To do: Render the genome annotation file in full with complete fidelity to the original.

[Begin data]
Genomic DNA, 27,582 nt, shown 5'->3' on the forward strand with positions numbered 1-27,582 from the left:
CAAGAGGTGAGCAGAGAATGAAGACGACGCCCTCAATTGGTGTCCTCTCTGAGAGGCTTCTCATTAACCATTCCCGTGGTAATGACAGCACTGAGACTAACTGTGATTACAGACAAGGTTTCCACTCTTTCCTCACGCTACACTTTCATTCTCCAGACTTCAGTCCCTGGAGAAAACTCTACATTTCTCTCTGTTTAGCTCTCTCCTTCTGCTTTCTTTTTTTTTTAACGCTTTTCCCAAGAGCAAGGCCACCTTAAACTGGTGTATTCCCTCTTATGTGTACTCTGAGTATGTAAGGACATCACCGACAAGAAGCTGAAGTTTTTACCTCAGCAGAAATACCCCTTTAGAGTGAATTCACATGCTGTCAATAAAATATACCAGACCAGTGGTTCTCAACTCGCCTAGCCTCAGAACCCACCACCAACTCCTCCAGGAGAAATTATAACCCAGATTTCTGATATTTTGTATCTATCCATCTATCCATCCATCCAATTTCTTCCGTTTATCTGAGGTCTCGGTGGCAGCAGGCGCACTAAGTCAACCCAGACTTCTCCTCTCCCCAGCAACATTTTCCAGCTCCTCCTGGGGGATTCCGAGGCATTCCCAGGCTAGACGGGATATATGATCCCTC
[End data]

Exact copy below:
Genomic DNA, 27,582 nt, shown 5'->3' on the forward strand with positions numbered 1-27,582 from the left:
CAAGAGGTGAGCAGAGAATGAAGACGACGCCCTCAATTGGTGTCCTCTCTGAGAGGCTTCTCATTAACCATTCCCGTGGTAATGACAGCACTGAGACTAACTGTGATTACAGACAAGGTTTCCACTCTTTCCTCACGCTACACTTTCATTCTCCAGACTTCAGTCCCTGGAGAAAACTCTACATTTCTCTCTGTTTAGCTCTCTCCTTCTGCTTTCTTTTTTTTTTAACGCTTTTCCCAAGAGCAAGGCCACCTTAAACTGGTGTATTCCCTCTTATGTGTACTCTGAGTATGTAAGGACATCACCGACAAGAAGCTGAAGTTTTTACCTCAGCAGAAATACCCCTTTAGAGTGAATTCACATGCTGTCAATAAAATATACCAGACCAGTGGTTCTCAACTCGCCTAGCCTCAGAACCCACCACCAACTCCTCCAGGAGAAATTATAACCCAGATTTCTGATATTTTGTATCTATCCATCTATCCATCCATCCAATTTCTTCCGTTTATCTGAGGTCTCGGTGGCAGCAGGCGCACTAAGTCAACCCAGACTTCTCCTCTCCCCAGCAACATTTTCCAGCTCCTCCTGGGGGATTCCGAGGCATTCCCAGGCTAGACGGGATATATGATCCCTC